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4 Things Companies Should Do Before Considering Cloud Computing

December 21, 2016

cloud computing questionsIf you have not yet considered cloud computing for your company, maybe it is high time that you did. Before you do sign up for this technological wonder though, there are a few things that you need to think about. No, we are not saying that you should reconsider your decision, but rather that you should figure out what you need before choosing a service provider and package for your business.

When it comes to cloud computing, you need to set expectations and goals in order to maximize on the service that you are looking to get into. While shifting to cloud computing does have a lot of benefits (with working anywhere and telecommuting being just a couple of these), rushing to get into such a new system you are not familiar with may cause more harm than good to your business. Here are four of the things you need to do before going full steam ahead into the cloud:

Make sure your goals and objectives are outlined – create a timeline for your company’s goals when it comes to why, when, and how you will make the transition to the cloud. Not setting expectations and not pacing your move alongside such expectations will result in chaos and wasted resources as well as hours of what could have been productive work for your business.

Why should some things be moved first? When should the migration be complete? How can you do this without causing too much down time for your business? These are just a few of the questions that you need to ask yourself and should set goals around. This will help you reduce any possible losses for downtime or glitches that you may encounter while making the transition.

Choose what you should and should not move to the cloud – not everything your company does requires the use of cloud computing, and knowing which systems and items can be kept as is will help reduce costs as well as work that should be done when moving items from one system to another. Take for instance minor projects that have no major impact to your business. One-time deals and small seasonal projects need not be migrated to the cloud if these have been concluded and do not need to be looked into again anytime in the future.

Don’t be afraid of free trials and testing cloud solutions for free – if you are not sure which provider to go with, you might want to try out the many free options these businesses have for you. There are many free cloud computing trial accounts online and you can benefit from trying these out before ultimately deciding on which one to trust with your business.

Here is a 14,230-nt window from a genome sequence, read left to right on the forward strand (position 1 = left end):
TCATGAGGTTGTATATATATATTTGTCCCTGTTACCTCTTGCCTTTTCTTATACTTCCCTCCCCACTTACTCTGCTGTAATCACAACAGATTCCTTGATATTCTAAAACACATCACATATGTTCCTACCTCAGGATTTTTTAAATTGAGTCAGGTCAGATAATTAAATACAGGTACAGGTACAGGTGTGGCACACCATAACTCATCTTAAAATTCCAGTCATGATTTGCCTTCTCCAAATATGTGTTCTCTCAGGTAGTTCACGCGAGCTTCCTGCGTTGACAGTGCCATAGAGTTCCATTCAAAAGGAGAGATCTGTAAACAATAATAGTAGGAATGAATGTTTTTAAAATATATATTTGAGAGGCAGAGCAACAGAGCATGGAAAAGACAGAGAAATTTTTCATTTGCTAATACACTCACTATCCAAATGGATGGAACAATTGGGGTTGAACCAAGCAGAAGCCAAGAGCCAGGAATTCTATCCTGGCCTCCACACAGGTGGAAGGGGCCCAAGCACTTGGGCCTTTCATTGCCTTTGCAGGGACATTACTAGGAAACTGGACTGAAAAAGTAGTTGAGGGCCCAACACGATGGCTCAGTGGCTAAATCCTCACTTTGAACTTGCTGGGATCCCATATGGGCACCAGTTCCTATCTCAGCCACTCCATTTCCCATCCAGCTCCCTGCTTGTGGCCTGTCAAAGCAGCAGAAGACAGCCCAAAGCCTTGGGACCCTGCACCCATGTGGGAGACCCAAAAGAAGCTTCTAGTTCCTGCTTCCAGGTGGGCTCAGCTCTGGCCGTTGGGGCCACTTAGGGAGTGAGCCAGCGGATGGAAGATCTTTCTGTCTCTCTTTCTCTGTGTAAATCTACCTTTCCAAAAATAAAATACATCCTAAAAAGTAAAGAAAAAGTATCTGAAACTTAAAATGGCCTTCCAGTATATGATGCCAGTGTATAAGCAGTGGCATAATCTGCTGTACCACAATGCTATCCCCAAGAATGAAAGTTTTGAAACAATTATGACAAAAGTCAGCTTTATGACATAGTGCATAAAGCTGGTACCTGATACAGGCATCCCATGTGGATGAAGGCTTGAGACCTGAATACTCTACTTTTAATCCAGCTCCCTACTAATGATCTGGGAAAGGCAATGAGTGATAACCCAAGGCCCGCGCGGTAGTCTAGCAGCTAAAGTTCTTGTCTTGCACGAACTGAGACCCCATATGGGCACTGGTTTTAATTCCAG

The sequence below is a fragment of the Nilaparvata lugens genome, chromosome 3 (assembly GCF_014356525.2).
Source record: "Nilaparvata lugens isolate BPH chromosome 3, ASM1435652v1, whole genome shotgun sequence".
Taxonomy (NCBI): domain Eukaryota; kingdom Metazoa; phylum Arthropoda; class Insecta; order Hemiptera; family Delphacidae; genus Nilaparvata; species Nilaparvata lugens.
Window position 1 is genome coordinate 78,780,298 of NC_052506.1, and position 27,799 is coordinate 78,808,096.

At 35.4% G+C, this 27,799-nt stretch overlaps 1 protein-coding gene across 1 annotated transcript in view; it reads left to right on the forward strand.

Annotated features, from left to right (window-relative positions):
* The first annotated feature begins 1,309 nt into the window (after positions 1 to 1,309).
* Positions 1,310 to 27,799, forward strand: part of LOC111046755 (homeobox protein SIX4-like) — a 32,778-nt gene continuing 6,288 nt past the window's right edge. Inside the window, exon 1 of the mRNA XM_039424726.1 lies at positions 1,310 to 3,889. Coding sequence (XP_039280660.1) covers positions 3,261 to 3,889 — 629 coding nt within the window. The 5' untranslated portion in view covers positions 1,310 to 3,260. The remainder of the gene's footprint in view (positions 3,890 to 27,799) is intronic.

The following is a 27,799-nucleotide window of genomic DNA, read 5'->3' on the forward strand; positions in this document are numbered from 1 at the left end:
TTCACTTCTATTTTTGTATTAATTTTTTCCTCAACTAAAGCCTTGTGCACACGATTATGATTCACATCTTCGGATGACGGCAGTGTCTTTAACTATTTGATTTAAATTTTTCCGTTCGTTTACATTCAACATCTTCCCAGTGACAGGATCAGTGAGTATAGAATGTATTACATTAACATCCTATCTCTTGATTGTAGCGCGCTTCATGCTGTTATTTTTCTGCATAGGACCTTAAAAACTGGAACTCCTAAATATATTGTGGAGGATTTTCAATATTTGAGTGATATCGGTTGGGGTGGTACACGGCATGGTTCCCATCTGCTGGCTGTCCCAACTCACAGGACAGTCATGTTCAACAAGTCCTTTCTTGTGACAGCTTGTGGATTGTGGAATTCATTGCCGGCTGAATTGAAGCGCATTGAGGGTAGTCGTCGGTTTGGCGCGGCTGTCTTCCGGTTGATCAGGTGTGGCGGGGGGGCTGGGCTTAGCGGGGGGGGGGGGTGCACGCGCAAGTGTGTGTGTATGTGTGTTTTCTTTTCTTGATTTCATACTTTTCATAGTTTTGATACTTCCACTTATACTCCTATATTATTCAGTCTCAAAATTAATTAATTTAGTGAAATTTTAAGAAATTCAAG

Of course, when you do try out any of these solutions, you should simply evaluate how well these work and how ideal these are for your business. If you choose one without carefully considering the pros and cons of the many options you have at your disposal, you may end up missing out on what could have been the best cloud computing solution for your company.

Read the fine print – some people forget that not all stipulations for use of cloud servers are in large print and right in front of you. Some of these are placed far in the back and in smaller fonts to elude the discerning eye of the reader. You need to make sure that you check all the details of your contract with your chosen provider before agreeing to long term usage. If you are not careful with this, you might end up with a long-term contract that has escalating costs that you know nothing about simply because you did not read everything through.

Oh, and don’t be afraid to ask questions. Do not be scared that people will think you are a neophyte in the world of cloud computing because of your queries. Always keep in mind it is your money and your company that is on the line here, and not knowing what you are getting yourself into or not asking the right questions when you should will be more troublesome in the long run.

“Axiom does a phenomenal job making sure we are up to date with technology, keeping us secure, up to date, and my staff happy. We’re both on the same side of the table.”
– Ray Kubick, Northwestern Mutual

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